A product of "hack days and late nights," the Linux version is something that the company says it hopes to make sure "keeps pace with its Mac and Windows siblings."
As we noted in March, all signs point toward a U.S. launch for the European service some time in the third quarter of 2010, although an informal show-of-hands poll during Spotify founder Daniel Ek's keynote speech at SXSW this year showed many U.S. users are already running the service. Many of those same early adopters are likely rejoicing today as the program finally makes its way into their alternative operating system of choice.
According to the company's blog post, the Linux version will only be available to Spotify Premium subscribers, as the company hasn't "found a reliable way to display ads yet." The Linux version will also not include support for local files, as "there are issues regarding decoding of local music on the Linux platform."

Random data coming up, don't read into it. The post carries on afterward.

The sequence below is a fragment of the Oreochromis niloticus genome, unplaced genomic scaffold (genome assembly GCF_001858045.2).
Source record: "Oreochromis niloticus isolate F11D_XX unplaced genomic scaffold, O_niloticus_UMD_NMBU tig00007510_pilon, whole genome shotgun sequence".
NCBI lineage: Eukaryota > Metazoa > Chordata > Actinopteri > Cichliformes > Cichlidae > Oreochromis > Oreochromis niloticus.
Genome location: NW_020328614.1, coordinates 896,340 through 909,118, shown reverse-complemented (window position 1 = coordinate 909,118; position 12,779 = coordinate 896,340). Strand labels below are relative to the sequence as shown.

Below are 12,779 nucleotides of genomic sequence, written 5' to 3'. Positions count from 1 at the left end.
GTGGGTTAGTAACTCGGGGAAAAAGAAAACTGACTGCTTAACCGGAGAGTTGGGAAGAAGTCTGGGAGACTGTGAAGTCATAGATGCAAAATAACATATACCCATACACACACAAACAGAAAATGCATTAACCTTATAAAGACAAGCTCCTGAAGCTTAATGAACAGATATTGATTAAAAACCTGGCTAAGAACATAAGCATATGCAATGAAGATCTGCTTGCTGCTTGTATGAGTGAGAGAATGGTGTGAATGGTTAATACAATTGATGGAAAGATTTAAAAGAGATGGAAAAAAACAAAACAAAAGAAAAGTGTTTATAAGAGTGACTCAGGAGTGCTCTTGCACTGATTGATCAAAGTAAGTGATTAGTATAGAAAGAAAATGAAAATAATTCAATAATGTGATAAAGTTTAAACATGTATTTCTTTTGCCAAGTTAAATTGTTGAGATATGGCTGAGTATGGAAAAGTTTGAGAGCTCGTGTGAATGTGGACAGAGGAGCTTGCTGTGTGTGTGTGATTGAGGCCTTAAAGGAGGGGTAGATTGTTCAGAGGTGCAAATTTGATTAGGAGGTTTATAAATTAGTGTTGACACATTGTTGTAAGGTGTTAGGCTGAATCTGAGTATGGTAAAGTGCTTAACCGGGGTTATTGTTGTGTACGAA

Spotify finds itself in an increasingly competitive market, with alternatives like MOG and Napster already gaining ground and entries from Apple and Google likely on the horizon. For those of you wondering what you're missing out on, we have a video and some screenshots of the music app that our co-editor Marshall Kirkpatrick calls "simply awesome."
The Linux version of Spotify is available for download as a Debian Squeeze/Ubuntu 10.04 package on the Spotify website.